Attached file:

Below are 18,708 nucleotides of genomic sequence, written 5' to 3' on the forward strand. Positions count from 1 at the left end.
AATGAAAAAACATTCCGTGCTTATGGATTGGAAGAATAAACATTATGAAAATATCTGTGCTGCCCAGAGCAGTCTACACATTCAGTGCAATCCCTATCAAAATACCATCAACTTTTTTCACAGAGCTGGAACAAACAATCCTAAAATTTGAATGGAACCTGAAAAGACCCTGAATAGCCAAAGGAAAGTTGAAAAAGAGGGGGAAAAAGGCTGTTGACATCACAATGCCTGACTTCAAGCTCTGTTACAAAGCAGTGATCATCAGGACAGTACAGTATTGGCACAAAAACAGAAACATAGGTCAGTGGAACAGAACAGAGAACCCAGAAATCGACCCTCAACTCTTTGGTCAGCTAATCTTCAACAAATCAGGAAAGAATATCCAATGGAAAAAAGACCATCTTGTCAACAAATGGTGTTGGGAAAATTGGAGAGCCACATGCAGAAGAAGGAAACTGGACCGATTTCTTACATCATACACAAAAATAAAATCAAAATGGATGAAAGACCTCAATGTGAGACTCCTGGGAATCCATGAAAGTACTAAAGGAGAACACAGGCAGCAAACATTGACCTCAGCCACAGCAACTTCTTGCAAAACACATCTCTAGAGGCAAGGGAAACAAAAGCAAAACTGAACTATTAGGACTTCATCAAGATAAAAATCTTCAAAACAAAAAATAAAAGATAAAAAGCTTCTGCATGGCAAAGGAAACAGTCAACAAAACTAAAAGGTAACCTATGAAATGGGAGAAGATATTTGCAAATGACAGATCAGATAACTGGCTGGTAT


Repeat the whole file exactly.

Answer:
Below are 18,708 nucleotides of genomic sequence, written 5' to 3' on the forward strand. Positions count from 1 at the left end.
AATGAAAAAACATTCCGTGCTTATGGATTGGAAGAATAAACATTATGAAAATATCTGTGCTGCCCAGAGCAGTCTACACATTCAGTGCAATCCCTATCAAAATACCATCAACTTTTTTCACAGAGCTGGAACAAACAATCCTAAAATTTGAATGGAACCTGAAAAGACCCTGAATAGCCAAAGGAAAGTTGAAAAAGAGGGGGAAAAAGGCTGTTGACATCACAATGCCTGACTTCAAGCTCTGTTACAAAGCAGTGATCATCAGGACAGTACAGTATTGGCACAAAAACAGAAACATAGGTCAGTGGAACAGAACAGAGAACCCAGAAATCGACCCTCAACTCTTTGGTCAGCTAATCTTCAACAAATCAGGAAAGAATATCCAATGGAAAAAAGACCATCTTGTCAACAAATGGTGTTGGGAAAATTGGAGAGCCACATGCAGAAGAAGGAAACTGGACCGATTTCTTACATCATACACAAAAATAAAATCAAAATGGATGAAAGACCTCAATGTGAGACTCCTGGGAATCCATGAAAGTACTAAAGGAGAACACAGGCAGCAAACATTGACCTCAGCCACAGCAACTTCTTGCAAAACACATCTCTAGAGGCAAGGGAAACAAAAGCAAAACTGAACTATTAGGACTTCATCAAGATAAAAATCTTCAAAACAAAAAATAAAAGATAAAAAGCTTCTGCATGGCAAAGGAAACAGTCAACAAAACTAAAAGGTAACCTATGAAATGGGAGAAGATATTTGCAAATGACAGATCAGATAACTGGCTGGTAT